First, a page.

5. CONTACT DETAILS

The contact details at the centre

Telephone                    014 577 2171.

Fax                              014 577 2171.

Cell phone                   083 653 8788

Physical Address         Portion 21 Rietpoort 395JQ

Global Positioning        GPS Co-Ordinates  25°58’45.03″S  27°28’25.65″E

Postal address              P. O. Box 195 Vlakdrift 0342

e-mail                           mrmayet@hotmail.com

Website                        http://www.crescentofhope.co.za

The contact details at the head office

Telephone                    011 854 1809 / 011 852 7370.

Fax                              011 852 1509 / 086 661 3159

Cell phone                   083 786 4416

Physical Address        137 Rose Avenue, extension 2 Lenasia 1827

Postal address             P. O. Box 1635 Lenasia 1820

e-mail                          coh@mweb.co.za

Website                       www.crescentofhope.co.za

6. MISSION STATEMENT

The Magaliesburg Health Centre (MHC) is a substance abuse rehabilitation centre serving the Muslim Community of South Africa as well as the wider South African community. It is a faith-based organisation and Muslim religious practices are followed. Any male person of any faith will be welcome but will have to attend our programme. His religion and practices, however, will be respected. We are not admitting females to the centre but we hope to be able to accommodate them at another location soon INSHA ALLAH.

Our therapeutic intervention is based on professional values and proven research as well as a firm belief in the client’s right to self-determination. At present our interventions include the following:

      Multidisciplinary assessment and development of an individual recovery plan.

      Cognitive behavioural intervention.

      Person centred therapy both individually and in a small group setting.

      Factual information and classes about addiction and related topics.

      Life skill training.

      Family unification support and counselling.

      Aftercare services and liaison with rehabilitation centres in other towns to support clients from elsewhere.

      Follow up calls and research.

7. PERIOD AND COST OF INTERNMENT

The recommended period is eight (6) weeks i.e. 42 days. The cost for the entire period is R13 000, 00. This includes 3 meals a day, counselling, one-on-ones, accommodation, washing of clothes etc. It does not include cigarettes, cold drinks and other luxuries. These can be bought for the tuck shop run at the centre. It does not include medical cost (the doctor prescribing the medication must hand the medicine over to the counsellor for administering the required dosage) – if needed, visit to psychiatrist and other medical emergencies.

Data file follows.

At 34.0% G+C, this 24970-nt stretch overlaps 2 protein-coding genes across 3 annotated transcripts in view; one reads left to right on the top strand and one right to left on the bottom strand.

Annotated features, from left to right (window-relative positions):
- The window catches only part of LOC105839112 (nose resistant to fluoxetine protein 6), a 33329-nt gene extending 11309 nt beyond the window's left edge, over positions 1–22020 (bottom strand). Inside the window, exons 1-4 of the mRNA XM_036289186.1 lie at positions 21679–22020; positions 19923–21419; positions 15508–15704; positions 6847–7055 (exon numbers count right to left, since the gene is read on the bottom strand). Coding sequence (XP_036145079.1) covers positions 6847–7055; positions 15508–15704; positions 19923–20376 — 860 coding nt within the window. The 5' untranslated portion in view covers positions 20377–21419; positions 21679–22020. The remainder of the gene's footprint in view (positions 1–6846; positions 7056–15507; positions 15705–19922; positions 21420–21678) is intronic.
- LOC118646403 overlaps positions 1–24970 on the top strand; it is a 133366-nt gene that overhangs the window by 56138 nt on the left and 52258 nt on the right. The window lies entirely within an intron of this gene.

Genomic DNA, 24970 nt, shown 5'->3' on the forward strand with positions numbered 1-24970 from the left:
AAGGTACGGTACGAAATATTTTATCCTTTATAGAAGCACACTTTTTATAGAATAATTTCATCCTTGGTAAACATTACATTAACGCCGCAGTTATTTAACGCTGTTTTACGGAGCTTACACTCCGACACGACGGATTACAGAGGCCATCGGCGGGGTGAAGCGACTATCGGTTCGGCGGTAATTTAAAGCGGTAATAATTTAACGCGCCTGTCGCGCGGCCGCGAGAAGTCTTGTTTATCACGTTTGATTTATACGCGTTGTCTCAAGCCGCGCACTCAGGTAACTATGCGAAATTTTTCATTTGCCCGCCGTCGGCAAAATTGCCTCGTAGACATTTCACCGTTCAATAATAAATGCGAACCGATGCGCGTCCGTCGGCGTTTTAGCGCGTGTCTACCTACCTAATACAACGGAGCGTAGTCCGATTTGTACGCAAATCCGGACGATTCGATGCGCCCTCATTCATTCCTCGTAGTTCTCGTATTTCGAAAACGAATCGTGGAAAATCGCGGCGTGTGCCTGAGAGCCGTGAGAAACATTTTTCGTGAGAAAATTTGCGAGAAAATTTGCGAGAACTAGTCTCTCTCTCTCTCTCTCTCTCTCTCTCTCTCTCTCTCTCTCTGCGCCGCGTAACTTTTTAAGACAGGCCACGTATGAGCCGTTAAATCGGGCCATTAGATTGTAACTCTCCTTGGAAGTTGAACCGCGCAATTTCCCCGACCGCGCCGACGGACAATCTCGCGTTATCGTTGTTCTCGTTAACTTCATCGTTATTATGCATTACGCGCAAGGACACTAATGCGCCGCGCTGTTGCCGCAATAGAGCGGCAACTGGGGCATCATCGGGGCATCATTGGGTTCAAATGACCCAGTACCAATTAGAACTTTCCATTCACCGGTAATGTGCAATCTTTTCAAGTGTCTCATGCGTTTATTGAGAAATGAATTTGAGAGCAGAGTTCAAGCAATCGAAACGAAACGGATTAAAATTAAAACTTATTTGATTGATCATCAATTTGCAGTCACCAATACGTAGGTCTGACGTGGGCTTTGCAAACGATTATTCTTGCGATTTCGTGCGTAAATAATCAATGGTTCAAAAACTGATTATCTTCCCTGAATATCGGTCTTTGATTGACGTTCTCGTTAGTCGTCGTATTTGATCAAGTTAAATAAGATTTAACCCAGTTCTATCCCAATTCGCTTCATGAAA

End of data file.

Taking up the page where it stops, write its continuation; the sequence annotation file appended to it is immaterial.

It sometimes becomes inevitability to admit a patient for less than the required period. This can only be arranged with the administrator in conjunction with the counsellor if at all possible. The time period and the fees will be adjusted accordingly.

If a patient needs more time than the recommended period, the time period must be arranged with the administrator with the recommendation of the counsellor. The additional fees required will be charged on a pro rata basis.

There is a charge levied on the initial counselling session if the patient is not admitted.

Money paid for the period of internment is not refundable.

8. OUR OBJECTIVES ARE

      To offer a holistic programme that will provide clients with the best possible chance of long term recovery from drug addiction and dependence.

      To cater for clients mental, physical and spiritual needs

      To prepare the client for successful social integration when he leaves the centre

      To provide primary and secondary prevention services to the community.

9. VISION

      To develop and provide the most effective vehicle for long term recovery from substance abuse to the Muslim and other communities of South Africa.

      To assist, encourage and guide those prone to substance abuse to replace this weakness with positive thoughts and constructive action.

      To assist, encourage and guide the families to accept this weakness in a family member and to support him in his effort to overcome this failing.

10. TOWARDS THESE OBJECTIVES OUR TREATMENT PROCESS INCLUDES

      A multi disciplinary therapeutic team including social worker, nursing sister, counsellors and Imaam.

      Our clients often carry heavy emotional burdens and guilt.  We therefore offer personal counselling on a one on one basis to address emotional, social and psychological problems

      The multi disciplinary team takes part in the development of an individualised recovery and action plan with each client.

      Since our clients are often physically deteriorated, we do a full medical examination and monitoring.  This is combined with daily administration of vitamins to improve nerve growth, speed up detoxification, and repair the physical damage drugs have done to the body.

      Group interaction and counselling is lead on a daily basis by the Psychiatric nursing sister.  This encourages clients to have constant awareness of their emotional and physical status, and to share issues as they arise in stead of isolating the self.

      Life skills classes are run by the Social worker on various topics including:

Ø      Self acceptance and responsibility

Ø      Anger management

Ø      Realisation of harm and forgiveness

Ø      Communication for a successful marriage

Ø      Self appreciation

Ø      Brainstorming

Ø      Johari’s window assessments

Ø      Planning

Ø      Trigger identification and the relapse cycle

Ø      Relapse avoidance techniques

Ø      Life cycles and life stages